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ERP and CRM for manufacturers

Oct 11, 2022 | Admin, Latest News, Manufacturing

The push to become a “smart factory” is stronger than ever, with manufacturers returning to their pre-pandemic focus on technology investments that make operations sleeker, faster, and more intuitive. In fact, investment in manufacturing tech has tripled over the past five years, reaching $6.8 billion in 2021. During that time, the number of deals reached a steady average of 270 each year—a sign that companies are maturing and moving into even more advanced stages of technological growth as the average deal size rises. With all these investments, however, not every manufacturer has taken the time to ensure two foundational software platforms are in sync with one another: ERP and CRM.

Manufacturers can benefit immensely from a tech stack that seamlessly integrates ERP data with CRM data for real-time transparency between the two. To guide decision-makers in the manufacturing space interested in this effort, this article will look at what ERP and CRM handle on their own and how connecting the two can make both tools (and your organization as a whole) more valuable.

 

What ERP does (and CRM doesn’t)

Enterprise Resource Planning (ERP) software is widely used by organizations with various business functions. It is used to consolidate the planning activities of finance, HR, inventory, sales, compliance, etc., into one system or shared database from which employees anywhere in the business can access information. 

ERP has taken off and become a standard business tech stack item because it enhances collaboration with reduced data silos, improves individual employee efficiency with easier information access, and makes quality compliance far easier than it once was, especially for manufacturers. ERP is all about connecting a business’ finances with operations and vice versa. In other words, it is very internal-facing. It does not touch customer interactions, whether lead, prospect, contact, or recurring customer. This is where CRMs, like Salesforce, step in. 

 

What CRM does (but ERP doesn’t)

If ERP is focused on all the nitty-gritty details of a business internally, CRM is focused on the flip side of outward customer details or external forces impacting business. Customer relationship management (CRM) tools are also interested in streamlining operations and improving scalability through a centralized database like ERP, but CRMs tackle customer interactions specifically, something ERP doesn’t touch.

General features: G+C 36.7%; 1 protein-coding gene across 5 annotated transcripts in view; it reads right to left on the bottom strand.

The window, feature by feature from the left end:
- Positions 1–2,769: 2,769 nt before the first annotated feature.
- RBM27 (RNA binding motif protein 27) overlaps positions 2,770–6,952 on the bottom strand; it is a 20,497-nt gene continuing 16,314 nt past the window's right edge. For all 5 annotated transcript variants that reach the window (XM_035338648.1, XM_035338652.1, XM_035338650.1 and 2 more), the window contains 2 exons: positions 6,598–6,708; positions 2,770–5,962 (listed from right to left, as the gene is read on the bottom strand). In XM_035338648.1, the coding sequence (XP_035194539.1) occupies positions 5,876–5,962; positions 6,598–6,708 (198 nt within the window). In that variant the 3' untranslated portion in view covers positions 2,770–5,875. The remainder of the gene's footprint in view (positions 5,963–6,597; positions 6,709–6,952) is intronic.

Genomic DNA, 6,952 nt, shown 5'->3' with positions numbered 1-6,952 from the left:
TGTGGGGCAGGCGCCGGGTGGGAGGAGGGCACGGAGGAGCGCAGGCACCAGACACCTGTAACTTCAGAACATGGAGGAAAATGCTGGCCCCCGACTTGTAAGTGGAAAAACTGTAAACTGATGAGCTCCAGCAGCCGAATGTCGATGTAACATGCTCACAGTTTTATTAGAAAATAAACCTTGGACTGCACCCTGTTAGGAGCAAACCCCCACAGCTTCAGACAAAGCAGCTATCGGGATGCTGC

These interactions can be focused on prospective efforts or enabling existing customers to speak or chat with Customer Representatives on a 24/7 customer service line. The CRM platform can also leverage data forecasting and analytics to see trends, potential sales opportunities, and overall real-time fulfillment statistics for your staff or management.

Best-in-class CRMs often go one step further and help organizations expand their revenue streams by offering additional solutions like Salesforce’s Revenue Cloud. Revenue Cloud adds to the basic customer relationship management of Salesforce alone (account, lead, contact management) and allows organizations to build out consumption, recurring, or usage-based models with their customer base. This drives the analytics and forecasting data working in tandem with your ERP system to offer the best visibility into the business.

Revenue Cloud can also be leveraged with other Salesforce offerings to expand sales and order fulfillment, such as advanced scheduling of field technicians, product tracking, and even offer real-time visibility to clients and partners on their orders and fulfillment. Paired with your existing ERP, Revenue Cloud or Salesforce can be closely integrated to filter and enhance the data already residing in your ERP.

 

Guidelines for making both tools work seamlessly together

The advantages of integrating ERP and CRM as a manufacturer are too good to pass up—improved collaboration and efficiency between the platforms leave your employees with more time to pivot to strategic new revenue streams, more accurate reporting and forecasting will be won with the real-time data transparency between the two softwares (a must in the current age of regular supply chain disruptions), and lower IT support costs help raise your critical profit margins when you only have one integrated system to maintain rather than two.